There is much controversy regarding test driven development. People do not seem to settle on the time trade-off, the London vs. State school, TDD vs BDD and the list could go on. But before diving into all of these, my first reports from the tranches of unit testing are as follows.
Behavior depending on date and time conditions
Tests should be runnable at any hour. Even if we leave the office at 6PM and everything seems to work properly, having loose DateTime variables in the tests could mean that they will fail during the automatic build that is run every night.
For example, we might want to ensure that our newsletter goes out only on Mondays. In this case, using an ICommand would make sense, because we can verify that our condition has been met before executing the action. A Command accepts a CanExecute Action that could like this one:
Func<Email, bool> canSendEmail = (email) =>
if (email.DateToBeSent.DayOfWeek == DayOfWeek.Monday)
Showing a webpage inside a Xamarin.Android app can be done using a WebView. Here are some tips.
Pop science says that more choices don’t bring more happiness. Well, yeah. Turns out you have two options for creating an URL. This was half of my problem.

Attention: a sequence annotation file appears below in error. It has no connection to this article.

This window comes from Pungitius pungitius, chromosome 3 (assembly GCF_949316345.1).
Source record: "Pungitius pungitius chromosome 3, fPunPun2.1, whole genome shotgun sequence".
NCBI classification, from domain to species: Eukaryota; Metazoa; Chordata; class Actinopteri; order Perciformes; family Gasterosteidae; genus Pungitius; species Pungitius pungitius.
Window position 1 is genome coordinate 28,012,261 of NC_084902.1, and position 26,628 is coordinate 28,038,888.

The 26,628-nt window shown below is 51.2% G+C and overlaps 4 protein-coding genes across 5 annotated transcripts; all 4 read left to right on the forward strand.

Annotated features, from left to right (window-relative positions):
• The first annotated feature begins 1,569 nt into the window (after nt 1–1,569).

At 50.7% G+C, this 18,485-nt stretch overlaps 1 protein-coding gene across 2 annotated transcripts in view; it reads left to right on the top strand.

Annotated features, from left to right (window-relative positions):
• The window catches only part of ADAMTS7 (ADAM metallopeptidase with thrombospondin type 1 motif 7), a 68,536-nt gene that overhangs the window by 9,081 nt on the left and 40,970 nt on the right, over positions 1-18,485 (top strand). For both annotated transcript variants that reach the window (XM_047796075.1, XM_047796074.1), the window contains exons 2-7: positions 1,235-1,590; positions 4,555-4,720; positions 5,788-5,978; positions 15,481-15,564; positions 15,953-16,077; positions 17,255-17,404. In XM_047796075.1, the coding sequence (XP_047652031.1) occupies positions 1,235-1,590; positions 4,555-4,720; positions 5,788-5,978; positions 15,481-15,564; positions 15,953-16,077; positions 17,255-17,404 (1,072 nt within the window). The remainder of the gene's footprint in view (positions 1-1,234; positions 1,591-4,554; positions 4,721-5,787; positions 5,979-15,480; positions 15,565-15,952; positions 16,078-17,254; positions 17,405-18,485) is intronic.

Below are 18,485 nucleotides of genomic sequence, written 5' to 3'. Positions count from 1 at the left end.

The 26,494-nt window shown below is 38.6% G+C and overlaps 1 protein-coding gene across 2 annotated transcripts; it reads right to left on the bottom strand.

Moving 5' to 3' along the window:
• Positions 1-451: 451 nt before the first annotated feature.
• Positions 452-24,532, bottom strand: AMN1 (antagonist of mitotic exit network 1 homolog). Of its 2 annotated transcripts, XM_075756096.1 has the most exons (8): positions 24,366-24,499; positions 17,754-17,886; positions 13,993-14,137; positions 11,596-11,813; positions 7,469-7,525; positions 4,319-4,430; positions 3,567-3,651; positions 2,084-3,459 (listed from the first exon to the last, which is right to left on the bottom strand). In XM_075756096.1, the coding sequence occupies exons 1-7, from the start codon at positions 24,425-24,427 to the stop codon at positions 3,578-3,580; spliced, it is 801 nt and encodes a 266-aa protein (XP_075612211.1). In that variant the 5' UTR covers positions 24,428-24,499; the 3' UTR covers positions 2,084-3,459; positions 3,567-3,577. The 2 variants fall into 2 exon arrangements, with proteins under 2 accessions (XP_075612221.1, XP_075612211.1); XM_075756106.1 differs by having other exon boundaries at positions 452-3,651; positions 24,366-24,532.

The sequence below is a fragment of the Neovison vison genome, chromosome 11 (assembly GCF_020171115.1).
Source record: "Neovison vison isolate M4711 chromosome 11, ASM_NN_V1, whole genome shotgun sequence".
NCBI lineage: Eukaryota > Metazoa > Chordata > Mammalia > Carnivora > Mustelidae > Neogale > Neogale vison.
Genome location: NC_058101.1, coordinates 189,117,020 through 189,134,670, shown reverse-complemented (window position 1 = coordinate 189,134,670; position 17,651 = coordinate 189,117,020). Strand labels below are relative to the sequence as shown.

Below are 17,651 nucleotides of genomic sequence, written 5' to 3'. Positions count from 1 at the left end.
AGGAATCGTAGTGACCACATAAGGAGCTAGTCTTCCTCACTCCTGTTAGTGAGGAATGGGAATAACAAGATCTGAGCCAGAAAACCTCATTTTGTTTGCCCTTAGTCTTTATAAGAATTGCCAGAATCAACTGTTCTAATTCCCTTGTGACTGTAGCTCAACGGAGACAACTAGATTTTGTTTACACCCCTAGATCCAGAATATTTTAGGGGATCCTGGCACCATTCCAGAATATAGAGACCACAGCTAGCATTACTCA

I love attending code retreats. It’s an extremely efficient way to learn new things, though the people you pair with and the exercises you practice. And since keeping up with the newest thing is essential to a programmer, what better way to expand your knowledge is there than to let your creativity loose writing code in a different manner than the one you do every day?
What is a code kata?
A code kata is an exercise in programming which helps hone your skills through practice and repetition. Usually at code retreats, you pair with a different partner for each kata and you try to solve them by applying different pair programming techniques. Definitely my favorite kata so far is “Use no conditional blocks in your code”.
This article will cover how to build a Mac application with Mono.Mac, making use of XCode interface builder and NSComboBoxDataSource. TeaTimer will let us chose a tea variety and it will the time how long it will take to make it.
Open Xamarin studio and start a new project. Select a Mono.Mac application.
Open the MainWindow.xib, which will be our main application window. This will start up XCode interface builder. From the Object library, drag and drop onto the existing window:
- a combo box, which will display our tea menu,
- a button, to start the timer,
- two labels: one for displaying the current time and one for additional information
This recipe is written for the Xamarin iOS 7 Cook-off. The source code can be found here.
iOS 7 introduces a lot of new features. We will explore the gravity and collision behaviors the OS provides natively with its newest version, building a kaleidoscope image gallery.
Start by creating a new Xamarin.iOS project. Go to File > New > Solution. Select C# > iOS from the sidebar and then Single View Application. Name your application and Xamarin Studio will create for us a ViewController.